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Monster Bench: Unlocking the Riddle of Bench Steel

Part 1: From a 225 Max to Reppin’ 315 in One Year!

“It was August of 2002 in Portland, Oregon. I had one final attempt at the bench press, and the crowd knew what I was going for. The loaders piled on iron plate after iron plate, the stage was set, and the roar of the crowd built like a tidal wave. I walked out onstage, almost in a trance, my eyes dilated and my pulse pounding in my ears. I set up on the bench and looked at the bar on the rack above me. The spotters handed the weight off to me, my hands squeezed the knurling, and I began the descent, feeling the insane load dropping to my chest. The bar paused, and I fully came to realize just how heavy this burden was.

“I could no longer hear the crowd, and the world around me seemed to simply drift. ‘Press!’ the judge commanded, and every fiber in my body pushed against that weight. The bar came off my chest like a rocket, my muscles coursing with burning flames. My triceps and shoulders fired on all cylinders, forcing my arms to lockout, and the lift was mine! I had just bench-pressed 800.5 pounds! What was formerly thought of as impossible had just been done.”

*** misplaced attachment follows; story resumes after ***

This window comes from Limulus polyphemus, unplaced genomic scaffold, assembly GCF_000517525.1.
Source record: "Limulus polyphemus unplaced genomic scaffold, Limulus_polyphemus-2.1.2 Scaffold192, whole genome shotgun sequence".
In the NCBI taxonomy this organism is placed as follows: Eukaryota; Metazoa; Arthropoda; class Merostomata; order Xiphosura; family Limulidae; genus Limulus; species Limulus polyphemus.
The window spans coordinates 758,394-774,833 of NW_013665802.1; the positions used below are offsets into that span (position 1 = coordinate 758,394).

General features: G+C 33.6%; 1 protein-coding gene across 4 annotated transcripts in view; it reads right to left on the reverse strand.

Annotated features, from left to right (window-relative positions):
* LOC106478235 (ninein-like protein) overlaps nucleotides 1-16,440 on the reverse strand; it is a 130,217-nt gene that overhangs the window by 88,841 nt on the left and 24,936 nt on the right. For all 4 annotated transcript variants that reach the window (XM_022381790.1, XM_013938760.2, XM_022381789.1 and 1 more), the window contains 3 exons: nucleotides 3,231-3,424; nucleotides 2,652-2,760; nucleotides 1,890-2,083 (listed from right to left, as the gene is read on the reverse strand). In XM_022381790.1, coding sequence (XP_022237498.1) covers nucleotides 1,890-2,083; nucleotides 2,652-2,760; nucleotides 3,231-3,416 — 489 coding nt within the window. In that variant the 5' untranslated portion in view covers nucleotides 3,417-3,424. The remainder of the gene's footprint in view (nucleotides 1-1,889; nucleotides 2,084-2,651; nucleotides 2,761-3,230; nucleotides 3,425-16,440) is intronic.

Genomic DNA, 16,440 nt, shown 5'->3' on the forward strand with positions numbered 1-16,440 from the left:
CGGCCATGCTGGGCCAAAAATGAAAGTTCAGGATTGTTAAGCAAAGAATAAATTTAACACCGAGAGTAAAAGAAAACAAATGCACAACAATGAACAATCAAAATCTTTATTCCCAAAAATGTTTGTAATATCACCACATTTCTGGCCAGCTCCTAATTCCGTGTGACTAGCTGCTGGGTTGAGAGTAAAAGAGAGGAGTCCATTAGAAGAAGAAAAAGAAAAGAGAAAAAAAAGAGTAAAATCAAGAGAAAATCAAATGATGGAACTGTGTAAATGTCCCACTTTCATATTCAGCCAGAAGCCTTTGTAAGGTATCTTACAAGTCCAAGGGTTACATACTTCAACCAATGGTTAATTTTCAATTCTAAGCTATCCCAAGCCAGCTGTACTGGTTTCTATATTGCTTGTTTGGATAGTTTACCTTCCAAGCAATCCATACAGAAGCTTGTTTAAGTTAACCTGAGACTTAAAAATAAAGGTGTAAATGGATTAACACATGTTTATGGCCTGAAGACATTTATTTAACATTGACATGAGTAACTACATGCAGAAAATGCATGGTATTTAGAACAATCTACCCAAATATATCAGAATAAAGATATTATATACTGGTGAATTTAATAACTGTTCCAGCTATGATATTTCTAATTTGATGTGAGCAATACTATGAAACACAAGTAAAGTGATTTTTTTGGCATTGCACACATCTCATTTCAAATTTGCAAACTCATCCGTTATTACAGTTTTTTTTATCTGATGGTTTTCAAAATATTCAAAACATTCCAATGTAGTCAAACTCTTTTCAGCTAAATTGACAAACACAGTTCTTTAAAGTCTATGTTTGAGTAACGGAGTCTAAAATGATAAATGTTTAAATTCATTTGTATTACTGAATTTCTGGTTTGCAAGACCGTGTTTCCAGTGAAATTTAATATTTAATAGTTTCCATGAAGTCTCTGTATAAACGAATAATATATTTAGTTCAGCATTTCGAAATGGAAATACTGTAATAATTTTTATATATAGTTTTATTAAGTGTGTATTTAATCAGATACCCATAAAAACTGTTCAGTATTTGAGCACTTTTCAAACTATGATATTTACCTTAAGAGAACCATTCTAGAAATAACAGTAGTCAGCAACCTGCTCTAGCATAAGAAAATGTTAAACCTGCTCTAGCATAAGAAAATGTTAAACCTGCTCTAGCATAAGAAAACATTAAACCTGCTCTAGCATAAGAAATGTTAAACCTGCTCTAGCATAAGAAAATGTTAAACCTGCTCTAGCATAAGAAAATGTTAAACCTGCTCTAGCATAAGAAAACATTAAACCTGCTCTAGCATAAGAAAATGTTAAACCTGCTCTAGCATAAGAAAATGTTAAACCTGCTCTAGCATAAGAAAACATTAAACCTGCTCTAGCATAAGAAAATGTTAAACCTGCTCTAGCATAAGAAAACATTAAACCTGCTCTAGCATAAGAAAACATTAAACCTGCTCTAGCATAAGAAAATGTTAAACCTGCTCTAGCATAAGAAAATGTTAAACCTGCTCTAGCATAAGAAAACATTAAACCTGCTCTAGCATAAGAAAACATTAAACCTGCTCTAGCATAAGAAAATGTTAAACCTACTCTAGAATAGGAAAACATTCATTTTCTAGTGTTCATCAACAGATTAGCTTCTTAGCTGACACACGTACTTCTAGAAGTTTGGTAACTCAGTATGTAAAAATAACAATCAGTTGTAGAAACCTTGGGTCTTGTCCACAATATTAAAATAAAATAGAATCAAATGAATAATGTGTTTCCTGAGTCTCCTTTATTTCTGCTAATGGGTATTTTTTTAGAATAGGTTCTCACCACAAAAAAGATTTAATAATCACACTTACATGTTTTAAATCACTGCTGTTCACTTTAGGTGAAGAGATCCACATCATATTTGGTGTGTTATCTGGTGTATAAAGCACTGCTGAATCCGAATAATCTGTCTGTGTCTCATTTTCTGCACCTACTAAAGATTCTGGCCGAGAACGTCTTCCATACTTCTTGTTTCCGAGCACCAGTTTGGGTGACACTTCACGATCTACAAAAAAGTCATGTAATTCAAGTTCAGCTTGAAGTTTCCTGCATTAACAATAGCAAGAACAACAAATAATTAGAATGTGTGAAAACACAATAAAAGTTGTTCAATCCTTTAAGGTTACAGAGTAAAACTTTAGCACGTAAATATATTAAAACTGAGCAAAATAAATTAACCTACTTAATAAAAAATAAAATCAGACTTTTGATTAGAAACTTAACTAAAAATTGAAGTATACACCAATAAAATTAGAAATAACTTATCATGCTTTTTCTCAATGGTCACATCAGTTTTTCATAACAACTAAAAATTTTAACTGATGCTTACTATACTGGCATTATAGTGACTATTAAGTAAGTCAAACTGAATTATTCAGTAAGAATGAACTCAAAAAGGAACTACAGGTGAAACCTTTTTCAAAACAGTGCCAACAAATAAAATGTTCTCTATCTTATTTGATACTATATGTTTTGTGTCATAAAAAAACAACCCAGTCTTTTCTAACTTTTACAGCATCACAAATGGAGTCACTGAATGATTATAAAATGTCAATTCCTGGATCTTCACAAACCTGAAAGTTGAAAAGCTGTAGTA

—Ryan “BenchMonster” Kennelly
Monster Muscle, 2003

Magazines these days are filled with advanced training routines that the pros use. A lot of the articles are inspiring and informative, but they aren’t of a lot of use to the novice lifter who isn’t yet physically prepared for those weight, set and rep schemes. Though every gym member claims a 300-plus-pound bench when he’s outside the weight room, the reality is that presses with two wheels and change are far more common than ones with three 45s and above. The bench program presented here is for lifters who have a max bench press of 225 pounds and want to break the 315 barrier. (Note: A max bench press is what you can bring down to a dead stop on your chest, hold while pausing for a split second and then press up completely by yourself for one rep while keeping your butt planted firmly on the bench. It’s not what you can push on a Smith machine, a guestimate taken from your 10-rep set or what you can lock out with the help of your spotter’s hands on the bar.)

Bench once per week and start with 45 percent of 225 (or whatever your max is) for eight sets of three reps. Add 5 percent to the bar each week. Once you get to 75 percent of your original max (six weeks), the routine drops to four sets of three reps.

Keep adding 5 percent each week. Then, when you reach 85 percent, the formula changes again to just two sets of three reps. When you reach 225, or your original max, you’ll be able to do one set of three reps for sure—and you will have a new one-rep max of around 250. (Multiply whatever you can triple by 10 percent, and that’s going to be within 10 pounds of your 1RM.)